Originally published in The Orthodox Observer, "July/Aug 2016." Reprinted with permission.

 

Four Things to Stay Connected During the Summer

I’ve always had a love-hate relationship with the summer. Growing up in rural Virginia, the summer meant spending long days mostly alone. As I went off to college, the summer signaled a disconnection from my friends I had grown to see as family. At the same time, summertime also meant a welcome end to what seemed like a never-ending barrage of papers and assignments. So I welcomed the summer because it meant a chance to finally breathe.

The arrival of summer is also an end to the usual routine of the rest of the year. Sometimes, this might translate to “taking off” from the Liturgy much like we’d take off from our studies. This disconnection from our faith during the summer can set us up for a bad start up when we go back to school. Like with working out (so I hear), we need to stick to practicing our faith for it not to become just a routine, but a productive and life-giving activity.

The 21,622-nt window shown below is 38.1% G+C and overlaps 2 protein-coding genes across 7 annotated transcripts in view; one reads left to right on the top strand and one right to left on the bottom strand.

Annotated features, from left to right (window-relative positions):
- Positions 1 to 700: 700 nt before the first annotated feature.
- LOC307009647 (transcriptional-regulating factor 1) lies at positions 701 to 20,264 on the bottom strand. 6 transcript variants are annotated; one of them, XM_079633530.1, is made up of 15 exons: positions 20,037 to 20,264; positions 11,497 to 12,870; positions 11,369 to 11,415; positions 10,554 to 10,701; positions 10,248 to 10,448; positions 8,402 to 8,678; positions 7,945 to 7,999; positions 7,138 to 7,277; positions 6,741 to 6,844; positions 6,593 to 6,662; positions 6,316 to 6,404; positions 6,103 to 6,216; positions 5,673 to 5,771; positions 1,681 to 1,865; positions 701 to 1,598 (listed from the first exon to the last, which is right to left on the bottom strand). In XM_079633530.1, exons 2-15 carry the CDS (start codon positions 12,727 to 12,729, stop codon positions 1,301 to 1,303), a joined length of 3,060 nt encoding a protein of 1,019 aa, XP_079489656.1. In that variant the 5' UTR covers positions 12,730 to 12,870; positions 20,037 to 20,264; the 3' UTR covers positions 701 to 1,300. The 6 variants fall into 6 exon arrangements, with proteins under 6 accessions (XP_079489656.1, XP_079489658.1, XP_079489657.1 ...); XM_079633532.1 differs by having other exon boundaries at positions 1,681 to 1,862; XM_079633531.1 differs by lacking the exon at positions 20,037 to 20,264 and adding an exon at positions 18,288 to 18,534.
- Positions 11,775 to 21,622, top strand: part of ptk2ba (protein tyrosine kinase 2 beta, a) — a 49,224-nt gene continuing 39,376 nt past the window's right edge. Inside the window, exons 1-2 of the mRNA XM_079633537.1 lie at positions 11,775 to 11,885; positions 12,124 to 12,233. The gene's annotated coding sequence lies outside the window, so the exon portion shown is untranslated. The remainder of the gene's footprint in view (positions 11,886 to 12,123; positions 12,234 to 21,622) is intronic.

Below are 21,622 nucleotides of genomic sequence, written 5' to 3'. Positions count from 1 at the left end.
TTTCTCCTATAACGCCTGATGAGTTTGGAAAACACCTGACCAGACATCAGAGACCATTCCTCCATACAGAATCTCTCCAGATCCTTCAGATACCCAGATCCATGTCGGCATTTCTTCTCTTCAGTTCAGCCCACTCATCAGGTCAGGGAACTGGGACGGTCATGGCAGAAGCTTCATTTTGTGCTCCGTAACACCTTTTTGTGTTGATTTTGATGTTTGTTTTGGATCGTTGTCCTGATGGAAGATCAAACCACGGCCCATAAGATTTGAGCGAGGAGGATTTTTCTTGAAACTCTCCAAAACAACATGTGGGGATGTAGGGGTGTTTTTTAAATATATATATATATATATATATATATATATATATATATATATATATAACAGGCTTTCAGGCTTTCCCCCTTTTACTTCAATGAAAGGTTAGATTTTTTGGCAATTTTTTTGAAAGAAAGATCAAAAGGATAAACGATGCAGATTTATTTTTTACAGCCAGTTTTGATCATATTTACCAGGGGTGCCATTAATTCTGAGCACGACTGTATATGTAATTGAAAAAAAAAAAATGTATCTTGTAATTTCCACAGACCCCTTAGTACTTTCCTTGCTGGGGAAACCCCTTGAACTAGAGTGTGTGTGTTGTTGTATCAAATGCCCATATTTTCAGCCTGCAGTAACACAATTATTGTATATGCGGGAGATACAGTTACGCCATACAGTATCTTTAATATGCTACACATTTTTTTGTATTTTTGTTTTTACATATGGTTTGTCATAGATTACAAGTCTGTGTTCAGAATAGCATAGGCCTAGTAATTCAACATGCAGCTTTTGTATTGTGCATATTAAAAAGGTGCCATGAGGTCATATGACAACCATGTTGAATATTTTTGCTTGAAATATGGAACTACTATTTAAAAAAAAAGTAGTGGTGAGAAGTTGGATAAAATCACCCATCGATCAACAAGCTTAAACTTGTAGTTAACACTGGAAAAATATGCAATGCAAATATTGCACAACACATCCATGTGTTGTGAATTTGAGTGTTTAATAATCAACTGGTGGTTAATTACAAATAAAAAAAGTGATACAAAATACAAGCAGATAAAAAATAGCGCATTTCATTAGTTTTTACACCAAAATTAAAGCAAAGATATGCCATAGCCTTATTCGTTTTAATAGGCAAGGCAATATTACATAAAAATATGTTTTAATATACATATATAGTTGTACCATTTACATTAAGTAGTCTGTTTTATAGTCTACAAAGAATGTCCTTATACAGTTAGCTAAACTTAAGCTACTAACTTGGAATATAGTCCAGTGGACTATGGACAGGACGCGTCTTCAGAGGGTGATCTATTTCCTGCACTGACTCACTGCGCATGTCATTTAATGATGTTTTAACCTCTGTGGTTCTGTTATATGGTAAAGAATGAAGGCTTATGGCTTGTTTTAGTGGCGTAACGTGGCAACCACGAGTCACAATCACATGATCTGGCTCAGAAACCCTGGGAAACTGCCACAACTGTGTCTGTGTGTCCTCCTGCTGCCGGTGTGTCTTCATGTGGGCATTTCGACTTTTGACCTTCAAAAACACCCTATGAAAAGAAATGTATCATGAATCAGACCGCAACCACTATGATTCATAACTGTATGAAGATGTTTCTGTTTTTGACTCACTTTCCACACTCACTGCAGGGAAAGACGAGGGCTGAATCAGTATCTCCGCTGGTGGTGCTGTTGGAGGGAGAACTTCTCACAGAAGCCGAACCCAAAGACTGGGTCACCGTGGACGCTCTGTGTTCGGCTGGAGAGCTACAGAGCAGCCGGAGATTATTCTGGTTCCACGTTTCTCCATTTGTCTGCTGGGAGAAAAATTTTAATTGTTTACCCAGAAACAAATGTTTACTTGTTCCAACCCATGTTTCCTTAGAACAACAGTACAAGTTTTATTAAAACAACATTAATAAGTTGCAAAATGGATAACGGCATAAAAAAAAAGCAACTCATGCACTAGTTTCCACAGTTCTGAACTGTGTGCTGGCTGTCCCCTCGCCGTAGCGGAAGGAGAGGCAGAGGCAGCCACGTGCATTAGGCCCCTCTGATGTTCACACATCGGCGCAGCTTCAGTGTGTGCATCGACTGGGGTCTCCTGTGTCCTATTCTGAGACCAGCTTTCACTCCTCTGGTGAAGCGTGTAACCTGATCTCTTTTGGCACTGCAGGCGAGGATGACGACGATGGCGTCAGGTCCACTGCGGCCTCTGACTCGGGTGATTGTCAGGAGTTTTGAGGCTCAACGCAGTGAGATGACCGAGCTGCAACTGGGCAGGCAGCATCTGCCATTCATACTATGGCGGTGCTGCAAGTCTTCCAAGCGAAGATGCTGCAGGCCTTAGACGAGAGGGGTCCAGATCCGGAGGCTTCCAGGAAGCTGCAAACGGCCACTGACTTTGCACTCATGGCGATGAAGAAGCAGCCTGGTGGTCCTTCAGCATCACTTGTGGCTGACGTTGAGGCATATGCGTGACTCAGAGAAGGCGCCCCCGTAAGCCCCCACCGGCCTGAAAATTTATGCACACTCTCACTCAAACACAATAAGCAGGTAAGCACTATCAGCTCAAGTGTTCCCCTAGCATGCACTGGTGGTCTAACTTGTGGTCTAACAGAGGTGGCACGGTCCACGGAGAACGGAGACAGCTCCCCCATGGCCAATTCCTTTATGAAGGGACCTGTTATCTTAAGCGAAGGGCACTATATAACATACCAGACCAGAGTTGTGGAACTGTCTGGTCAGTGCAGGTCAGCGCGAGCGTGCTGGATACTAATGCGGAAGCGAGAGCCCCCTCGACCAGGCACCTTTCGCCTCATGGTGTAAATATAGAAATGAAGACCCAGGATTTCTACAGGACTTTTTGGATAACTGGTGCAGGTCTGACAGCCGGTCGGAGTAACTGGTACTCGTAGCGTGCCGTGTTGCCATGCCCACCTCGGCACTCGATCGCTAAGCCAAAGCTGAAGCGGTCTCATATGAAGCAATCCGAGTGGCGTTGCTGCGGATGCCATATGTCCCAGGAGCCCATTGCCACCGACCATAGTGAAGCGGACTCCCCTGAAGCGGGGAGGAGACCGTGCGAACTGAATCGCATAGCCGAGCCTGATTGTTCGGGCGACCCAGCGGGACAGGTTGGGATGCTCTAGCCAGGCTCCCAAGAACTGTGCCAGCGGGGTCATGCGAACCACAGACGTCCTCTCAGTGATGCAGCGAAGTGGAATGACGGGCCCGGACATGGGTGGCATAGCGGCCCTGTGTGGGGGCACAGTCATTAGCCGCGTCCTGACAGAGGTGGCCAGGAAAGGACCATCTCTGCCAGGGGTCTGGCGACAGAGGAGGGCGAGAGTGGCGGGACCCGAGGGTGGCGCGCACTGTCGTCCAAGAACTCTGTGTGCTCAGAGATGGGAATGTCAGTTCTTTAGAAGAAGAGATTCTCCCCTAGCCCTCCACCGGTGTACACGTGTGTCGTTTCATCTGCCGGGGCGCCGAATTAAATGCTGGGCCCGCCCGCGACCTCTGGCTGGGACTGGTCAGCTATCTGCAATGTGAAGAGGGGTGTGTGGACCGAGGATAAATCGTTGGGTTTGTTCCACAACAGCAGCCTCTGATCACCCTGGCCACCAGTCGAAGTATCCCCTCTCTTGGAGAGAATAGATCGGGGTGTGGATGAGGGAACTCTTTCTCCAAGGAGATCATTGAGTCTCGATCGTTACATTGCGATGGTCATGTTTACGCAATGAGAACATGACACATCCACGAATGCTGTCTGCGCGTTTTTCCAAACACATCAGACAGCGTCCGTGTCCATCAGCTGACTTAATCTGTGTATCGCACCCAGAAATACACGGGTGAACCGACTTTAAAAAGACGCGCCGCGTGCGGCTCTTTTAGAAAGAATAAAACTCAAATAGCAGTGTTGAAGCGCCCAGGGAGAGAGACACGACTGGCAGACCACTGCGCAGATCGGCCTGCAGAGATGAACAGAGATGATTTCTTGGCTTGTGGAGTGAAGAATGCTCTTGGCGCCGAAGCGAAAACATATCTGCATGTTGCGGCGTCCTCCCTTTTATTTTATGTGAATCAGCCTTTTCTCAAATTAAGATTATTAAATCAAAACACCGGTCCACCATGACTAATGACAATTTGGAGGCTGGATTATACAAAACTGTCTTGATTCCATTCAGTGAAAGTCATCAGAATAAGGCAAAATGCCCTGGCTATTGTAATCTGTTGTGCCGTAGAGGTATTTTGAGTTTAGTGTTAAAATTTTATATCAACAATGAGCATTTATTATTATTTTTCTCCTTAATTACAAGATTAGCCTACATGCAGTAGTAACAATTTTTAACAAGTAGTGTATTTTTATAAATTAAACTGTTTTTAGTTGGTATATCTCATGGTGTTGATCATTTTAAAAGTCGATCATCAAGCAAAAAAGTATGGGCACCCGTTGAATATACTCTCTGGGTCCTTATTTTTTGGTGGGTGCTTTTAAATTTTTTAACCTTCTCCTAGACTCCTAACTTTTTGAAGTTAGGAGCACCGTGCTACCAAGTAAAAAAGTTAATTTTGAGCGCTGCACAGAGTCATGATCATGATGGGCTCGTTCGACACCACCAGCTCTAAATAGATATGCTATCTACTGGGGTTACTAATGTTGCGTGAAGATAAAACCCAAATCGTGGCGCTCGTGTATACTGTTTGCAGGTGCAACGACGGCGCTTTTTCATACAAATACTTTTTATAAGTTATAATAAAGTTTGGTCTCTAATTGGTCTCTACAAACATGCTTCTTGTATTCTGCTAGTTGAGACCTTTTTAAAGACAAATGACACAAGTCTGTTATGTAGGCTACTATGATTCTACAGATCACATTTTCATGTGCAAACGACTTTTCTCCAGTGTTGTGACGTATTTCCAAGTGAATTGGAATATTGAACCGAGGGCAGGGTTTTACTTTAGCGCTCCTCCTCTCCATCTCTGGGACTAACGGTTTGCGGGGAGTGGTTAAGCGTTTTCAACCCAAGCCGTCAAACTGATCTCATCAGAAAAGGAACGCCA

So how can we stay connected to our faith and to Christ during the summer? Here are four things you might want to consider to bolster your faith today.

 

1. Include the Church in your future plans

Are you about to head off to college, or are you in high school looking at schools? Then make sure to include the Church in your deliberations. Is there an Orthodox Church nearby? What about Orthodox Christian Fellowship? Do a simple google search, or check out the Assembly of Orthodox Bishops website to find a canonical Orthodox Church in the area.

Have you just graduated college, and you’re either looking for work or preparing for that big move? Then I challenge you to find out what churches are in the area of that new job. Just as you’d check to see if you’re living in a safe area or an area with culture, make sure you’ll have a church to attend.

Whether you’re on the college hunt, or you’re going off to college, or moving to a new job this summer, make the Church a priority in your search. Having a community of faith nearby will ensure that family is never far away.

2. Attend more church services

During the school year, we seem to find all sorts of legitimate excuses for skipping Liturgy. We have to study, we have sports practice, we’re tired from studying all night Saturday...the list goes on and on. But during the summer, we have opportunities to go to services we might not be able to during the school year. For example, when was the last time you went to a weekday service besides Holy Week? Most of our communities have weekday liturgies and vespers services throughout the month. Check your church calendar and try one out.